If you are planning to go to a local bank for a business loan, or are approaching your sphere of influence for backing who you know is accustomed to seeing legit business plans, then you know you probably need to create something that they understand in a format they are comfortable with.
Business plans and pitch decks are two different things. Yet, one is for presenting and specifically for getting funding from angels and VCs.
Just don‘t let this part of the process slow you down.
No matter how you do it, and who you’ll show your plan to, make sure to have someone with experience review it for you."Business plans have long been a critical document for new businesses. If so, what best practices and data can help you create a winning document that will help your business get the funding you need and ensure your venture lasts?
Traditional business plans can be big beasts of a project that suck time, money and mojo at a vital moment.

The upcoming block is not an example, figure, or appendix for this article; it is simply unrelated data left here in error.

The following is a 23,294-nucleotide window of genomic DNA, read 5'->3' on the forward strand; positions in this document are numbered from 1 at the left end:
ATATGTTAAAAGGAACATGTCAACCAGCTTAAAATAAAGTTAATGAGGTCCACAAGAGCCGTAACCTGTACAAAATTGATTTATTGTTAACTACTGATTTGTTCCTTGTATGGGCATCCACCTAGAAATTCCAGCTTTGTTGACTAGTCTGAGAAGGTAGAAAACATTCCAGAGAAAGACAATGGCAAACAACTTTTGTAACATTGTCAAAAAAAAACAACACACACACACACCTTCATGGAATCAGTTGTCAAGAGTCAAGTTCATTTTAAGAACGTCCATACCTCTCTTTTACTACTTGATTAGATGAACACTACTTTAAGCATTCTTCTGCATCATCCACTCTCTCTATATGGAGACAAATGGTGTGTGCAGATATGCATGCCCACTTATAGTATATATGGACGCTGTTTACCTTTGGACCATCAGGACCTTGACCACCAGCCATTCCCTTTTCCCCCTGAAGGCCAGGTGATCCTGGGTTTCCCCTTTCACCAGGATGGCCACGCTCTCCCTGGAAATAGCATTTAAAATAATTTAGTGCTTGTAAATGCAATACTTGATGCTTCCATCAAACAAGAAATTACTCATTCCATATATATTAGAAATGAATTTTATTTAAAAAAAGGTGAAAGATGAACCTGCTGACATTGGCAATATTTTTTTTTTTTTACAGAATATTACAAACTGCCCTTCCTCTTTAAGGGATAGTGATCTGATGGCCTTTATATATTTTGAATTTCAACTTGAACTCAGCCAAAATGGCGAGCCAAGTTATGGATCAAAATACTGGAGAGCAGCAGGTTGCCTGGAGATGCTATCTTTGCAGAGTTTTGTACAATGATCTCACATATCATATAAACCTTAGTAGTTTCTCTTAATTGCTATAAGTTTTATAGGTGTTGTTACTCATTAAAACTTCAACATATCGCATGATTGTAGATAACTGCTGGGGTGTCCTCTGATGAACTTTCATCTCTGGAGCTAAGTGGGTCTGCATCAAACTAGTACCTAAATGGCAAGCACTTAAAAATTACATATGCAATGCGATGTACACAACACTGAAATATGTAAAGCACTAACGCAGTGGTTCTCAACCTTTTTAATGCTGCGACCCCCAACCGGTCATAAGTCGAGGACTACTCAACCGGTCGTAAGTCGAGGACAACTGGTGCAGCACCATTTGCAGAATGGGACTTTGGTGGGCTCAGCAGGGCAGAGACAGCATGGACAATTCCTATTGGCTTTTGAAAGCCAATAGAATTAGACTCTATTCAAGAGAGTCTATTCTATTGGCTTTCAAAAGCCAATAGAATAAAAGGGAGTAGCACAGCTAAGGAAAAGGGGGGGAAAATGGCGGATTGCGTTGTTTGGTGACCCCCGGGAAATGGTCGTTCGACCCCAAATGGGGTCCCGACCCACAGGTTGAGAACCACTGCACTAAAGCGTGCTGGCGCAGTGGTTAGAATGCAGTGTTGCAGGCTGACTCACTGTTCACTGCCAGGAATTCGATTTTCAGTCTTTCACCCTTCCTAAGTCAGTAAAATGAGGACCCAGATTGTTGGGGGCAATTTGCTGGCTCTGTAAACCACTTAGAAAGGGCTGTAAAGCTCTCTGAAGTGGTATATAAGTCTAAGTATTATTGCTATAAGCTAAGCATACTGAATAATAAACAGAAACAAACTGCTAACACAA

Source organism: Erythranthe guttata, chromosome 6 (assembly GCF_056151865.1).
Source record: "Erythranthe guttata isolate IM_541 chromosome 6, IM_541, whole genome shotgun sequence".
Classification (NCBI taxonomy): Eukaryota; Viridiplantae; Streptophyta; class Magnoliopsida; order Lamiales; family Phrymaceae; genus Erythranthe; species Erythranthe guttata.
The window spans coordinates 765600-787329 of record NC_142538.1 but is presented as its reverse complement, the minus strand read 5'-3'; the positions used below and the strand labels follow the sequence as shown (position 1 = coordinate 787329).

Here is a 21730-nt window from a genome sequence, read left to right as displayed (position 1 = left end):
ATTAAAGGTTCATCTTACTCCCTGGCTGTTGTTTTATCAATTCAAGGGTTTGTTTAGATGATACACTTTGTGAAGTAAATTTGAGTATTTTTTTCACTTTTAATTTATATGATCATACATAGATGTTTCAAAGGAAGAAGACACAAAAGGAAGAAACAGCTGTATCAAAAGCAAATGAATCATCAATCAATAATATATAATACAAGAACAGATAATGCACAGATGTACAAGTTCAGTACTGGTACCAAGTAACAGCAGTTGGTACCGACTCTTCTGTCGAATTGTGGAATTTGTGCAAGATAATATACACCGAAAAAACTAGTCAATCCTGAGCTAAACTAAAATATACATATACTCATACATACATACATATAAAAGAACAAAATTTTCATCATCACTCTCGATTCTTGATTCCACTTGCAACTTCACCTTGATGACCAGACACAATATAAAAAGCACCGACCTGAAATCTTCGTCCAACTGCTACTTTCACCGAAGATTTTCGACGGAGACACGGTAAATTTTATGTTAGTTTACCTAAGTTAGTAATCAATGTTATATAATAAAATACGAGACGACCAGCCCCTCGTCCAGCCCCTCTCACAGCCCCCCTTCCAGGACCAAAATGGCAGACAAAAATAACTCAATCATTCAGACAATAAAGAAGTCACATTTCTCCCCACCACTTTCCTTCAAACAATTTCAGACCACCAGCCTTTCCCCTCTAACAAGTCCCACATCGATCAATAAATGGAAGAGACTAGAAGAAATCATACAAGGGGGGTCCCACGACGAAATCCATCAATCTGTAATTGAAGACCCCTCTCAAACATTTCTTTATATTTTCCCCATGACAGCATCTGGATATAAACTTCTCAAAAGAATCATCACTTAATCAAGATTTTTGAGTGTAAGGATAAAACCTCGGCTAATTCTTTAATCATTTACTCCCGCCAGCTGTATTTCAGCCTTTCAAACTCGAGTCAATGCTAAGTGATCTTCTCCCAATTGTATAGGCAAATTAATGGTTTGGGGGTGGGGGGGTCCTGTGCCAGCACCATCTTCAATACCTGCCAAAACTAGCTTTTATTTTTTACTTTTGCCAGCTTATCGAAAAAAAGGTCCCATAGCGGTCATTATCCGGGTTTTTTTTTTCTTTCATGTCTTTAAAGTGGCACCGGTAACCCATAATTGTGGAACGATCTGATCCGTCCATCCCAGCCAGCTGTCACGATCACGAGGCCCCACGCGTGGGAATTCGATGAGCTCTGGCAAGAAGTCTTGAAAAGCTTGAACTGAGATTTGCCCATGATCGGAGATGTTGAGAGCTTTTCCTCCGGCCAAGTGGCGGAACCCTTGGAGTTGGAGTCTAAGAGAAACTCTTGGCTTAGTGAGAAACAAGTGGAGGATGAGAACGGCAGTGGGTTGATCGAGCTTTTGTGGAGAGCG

Don’t do it unless you know why and what you are trying to achieve with it.
You should have a plan in order to get yourself organized, to ensure you have some type of viable commercial potential, you have focus and hopefully aren’t going to run out of money or starve before you get going.
If that’s all you need, and you don’t plan to raise money, apply for loans and don’t intend on bringing in partners, then you certainly don’t need a 25lb manuscript. In fact, Brian Chesky (found of Airbnb) is famous for his one-page business plan for global domination.
This is especially true for those considering funding that involves commercial real estate or a SBA loan.
This is a brief 1-3 page document that sums up your business and plan, and gives viewers enough info to decide whether they want to see any more data or not.